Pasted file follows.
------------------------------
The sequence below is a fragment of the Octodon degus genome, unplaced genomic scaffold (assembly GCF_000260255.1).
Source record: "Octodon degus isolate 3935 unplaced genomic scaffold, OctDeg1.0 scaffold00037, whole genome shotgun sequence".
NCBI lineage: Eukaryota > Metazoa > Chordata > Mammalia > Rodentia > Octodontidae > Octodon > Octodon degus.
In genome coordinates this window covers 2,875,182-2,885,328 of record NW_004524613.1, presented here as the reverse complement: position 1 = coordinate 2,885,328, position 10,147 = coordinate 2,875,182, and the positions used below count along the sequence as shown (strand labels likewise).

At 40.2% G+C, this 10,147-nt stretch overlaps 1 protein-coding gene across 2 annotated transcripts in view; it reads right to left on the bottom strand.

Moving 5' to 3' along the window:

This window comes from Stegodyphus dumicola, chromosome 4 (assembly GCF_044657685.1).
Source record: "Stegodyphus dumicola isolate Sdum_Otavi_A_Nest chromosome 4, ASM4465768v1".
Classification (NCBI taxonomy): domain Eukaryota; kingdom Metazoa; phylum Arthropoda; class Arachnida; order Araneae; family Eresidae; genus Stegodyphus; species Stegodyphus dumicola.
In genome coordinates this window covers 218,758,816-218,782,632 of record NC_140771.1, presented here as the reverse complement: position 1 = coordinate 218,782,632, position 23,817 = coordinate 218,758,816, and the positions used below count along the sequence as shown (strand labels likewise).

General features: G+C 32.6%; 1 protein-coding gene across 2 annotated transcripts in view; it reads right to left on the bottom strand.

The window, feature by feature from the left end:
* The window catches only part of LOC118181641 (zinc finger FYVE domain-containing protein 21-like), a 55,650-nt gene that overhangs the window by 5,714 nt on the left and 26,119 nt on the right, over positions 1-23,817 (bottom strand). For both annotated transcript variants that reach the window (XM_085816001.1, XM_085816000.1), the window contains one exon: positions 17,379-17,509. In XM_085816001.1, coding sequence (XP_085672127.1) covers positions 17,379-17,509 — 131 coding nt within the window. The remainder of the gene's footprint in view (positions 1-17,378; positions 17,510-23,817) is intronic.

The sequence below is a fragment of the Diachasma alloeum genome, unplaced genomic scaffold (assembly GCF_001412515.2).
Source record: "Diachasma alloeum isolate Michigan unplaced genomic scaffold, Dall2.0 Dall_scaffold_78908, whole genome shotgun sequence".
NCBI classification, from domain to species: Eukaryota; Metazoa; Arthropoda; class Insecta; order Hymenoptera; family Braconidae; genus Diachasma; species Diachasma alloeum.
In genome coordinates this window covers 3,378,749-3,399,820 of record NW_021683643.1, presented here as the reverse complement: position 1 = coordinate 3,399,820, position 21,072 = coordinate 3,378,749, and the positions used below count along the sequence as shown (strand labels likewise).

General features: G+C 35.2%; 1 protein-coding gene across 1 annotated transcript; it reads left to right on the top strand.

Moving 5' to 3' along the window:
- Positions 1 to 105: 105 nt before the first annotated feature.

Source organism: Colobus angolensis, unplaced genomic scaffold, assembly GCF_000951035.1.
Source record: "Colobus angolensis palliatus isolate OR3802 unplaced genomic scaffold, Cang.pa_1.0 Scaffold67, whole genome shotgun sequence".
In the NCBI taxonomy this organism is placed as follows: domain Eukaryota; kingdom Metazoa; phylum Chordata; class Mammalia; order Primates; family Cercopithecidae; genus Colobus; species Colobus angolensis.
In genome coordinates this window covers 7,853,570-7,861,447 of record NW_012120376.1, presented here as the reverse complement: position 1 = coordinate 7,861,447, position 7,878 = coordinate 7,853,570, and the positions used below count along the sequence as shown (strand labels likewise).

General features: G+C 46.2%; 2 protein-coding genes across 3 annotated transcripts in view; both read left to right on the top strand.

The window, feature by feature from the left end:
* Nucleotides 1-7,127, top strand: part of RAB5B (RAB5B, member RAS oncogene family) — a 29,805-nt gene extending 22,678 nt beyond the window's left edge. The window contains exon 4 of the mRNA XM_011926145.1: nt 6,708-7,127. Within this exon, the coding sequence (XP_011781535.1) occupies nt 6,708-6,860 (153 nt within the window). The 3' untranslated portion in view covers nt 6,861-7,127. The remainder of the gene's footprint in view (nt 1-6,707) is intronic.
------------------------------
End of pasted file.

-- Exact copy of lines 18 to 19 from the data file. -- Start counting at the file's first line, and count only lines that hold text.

General features: G+C 35.2%; 1 protein-coding gene across 1 annotated transcript; it reads left to right on the top strand.

Moving 5' to 3' along the window: